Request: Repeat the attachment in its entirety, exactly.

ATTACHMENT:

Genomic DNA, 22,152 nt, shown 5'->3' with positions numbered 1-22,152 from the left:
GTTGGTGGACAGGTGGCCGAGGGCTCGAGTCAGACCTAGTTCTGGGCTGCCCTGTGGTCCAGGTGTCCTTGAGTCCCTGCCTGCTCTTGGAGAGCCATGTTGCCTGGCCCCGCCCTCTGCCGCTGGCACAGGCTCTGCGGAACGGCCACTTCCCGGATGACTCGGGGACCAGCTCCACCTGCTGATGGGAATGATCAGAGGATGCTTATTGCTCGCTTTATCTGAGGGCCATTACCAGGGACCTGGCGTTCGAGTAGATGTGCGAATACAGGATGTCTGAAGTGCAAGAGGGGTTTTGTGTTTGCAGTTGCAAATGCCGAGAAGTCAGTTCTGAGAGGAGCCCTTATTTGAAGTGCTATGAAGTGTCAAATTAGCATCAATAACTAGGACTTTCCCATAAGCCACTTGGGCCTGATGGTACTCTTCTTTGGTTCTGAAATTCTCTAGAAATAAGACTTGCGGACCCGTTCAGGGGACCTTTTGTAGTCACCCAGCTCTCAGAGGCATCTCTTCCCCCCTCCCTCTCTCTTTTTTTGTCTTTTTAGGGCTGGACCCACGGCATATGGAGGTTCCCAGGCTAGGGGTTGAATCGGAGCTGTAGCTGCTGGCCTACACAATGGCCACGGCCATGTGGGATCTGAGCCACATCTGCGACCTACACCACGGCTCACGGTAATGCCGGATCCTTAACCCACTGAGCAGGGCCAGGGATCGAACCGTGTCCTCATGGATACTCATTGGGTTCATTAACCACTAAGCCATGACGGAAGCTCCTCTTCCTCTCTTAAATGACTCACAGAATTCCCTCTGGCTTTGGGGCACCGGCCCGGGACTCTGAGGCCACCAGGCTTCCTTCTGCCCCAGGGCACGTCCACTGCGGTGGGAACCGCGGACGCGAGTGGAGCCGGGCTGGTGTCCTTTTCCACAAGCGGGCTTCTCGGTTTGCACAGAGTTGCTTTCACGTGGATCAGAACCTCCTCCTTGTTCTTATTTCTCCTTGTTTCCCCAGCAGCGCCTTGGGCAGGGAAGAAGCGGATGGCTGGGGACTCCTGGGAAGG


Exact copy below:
Genomic DNA, 22,152 nt, shown 5'->3' with positions numbered 1-22,152 from the left:
GTTGGTGGACAGGTGGCCGAGGGCTCGAGTCAGACCTAGTTCTGGGCTGCCCTGTGGTCCAGGTGTCCTTGAGTCCCTGCCTGCTCTTGGAGAGCCATGTTGCCTGGCCCCGCCCTCTGCCGCTGGCACAGGCTCTGCGGAACGGCCACTTCCCGGATGACTCGGGGACCAGCTCCACCTGCTGATGGGAATGATCAGAGGATGCTTATTGCTCGCTTTATCTGAGGGCCATTACCAGGGACCTGGCGTTCGAGTAGATGTGCGAATACAGGATGTCTGAAGTGCAAGAGGGGTTTTGTGTTTGCAGTTGCAAATGCCGAGAAGTCAGTTCTGAGAGGAGCCCTTATTTGAAGTGCTATGAAGTGTCAAATTAGCATCAATAACTAGGACTTTCCCATAAGCCACTTGGGCCTGATGGTACTCTTCTTTGGTTCTGAAATTCTCTAGAAATAAGACTTGCGGACCCGTTCAGGGGACCTTTTGTAGTCACCCAGCTCTCAGAGGCATCTCTTCCCCCCTCCCTCTCTCTTTTTTTGTCTTTTTAGGGCTGGACCCACGGCATATGGAGGTTCCCAGGCTAGGGGTTGAATCGGAGCTGTAGCTGCTGGCCTACACAATGGCCACGGCCATGTGGGATCTGAGCCACATCTGCGACCTACACCACGGCTCACGGTAATGCCGGATCCTTAACCCACTGAGCAGGGCCAGGGATCGAACCGTGTCCTCATGGATACTCATTGGGTTCATTAACCACTAAGCCATGACGGAAGCTCCTCTTCCTCTCTTAAATGACTCACAGAATTCCCTCTGGCTTTGGGGCACCGGCCCGGGACTCTGAGGCCACCAGGCTTCCTTCTGCCCCAGGGCACGTCCACTGCGGTGGGAACCGCGGACGCGAGTGGAGCCGGGCTGGTGTCCTTTTCCACAAGCGGGCTTCTCGGTTTGCACAGAGTTGCTTTCACGTGGATCAGAACCTCCTCCTTGTTCTTATTTCTCCTTGTTTCCCCAGCAGCGCCTTGGGCAGGGAAGAAGCGGATGGCTGGGGACTCCTGGGAAGG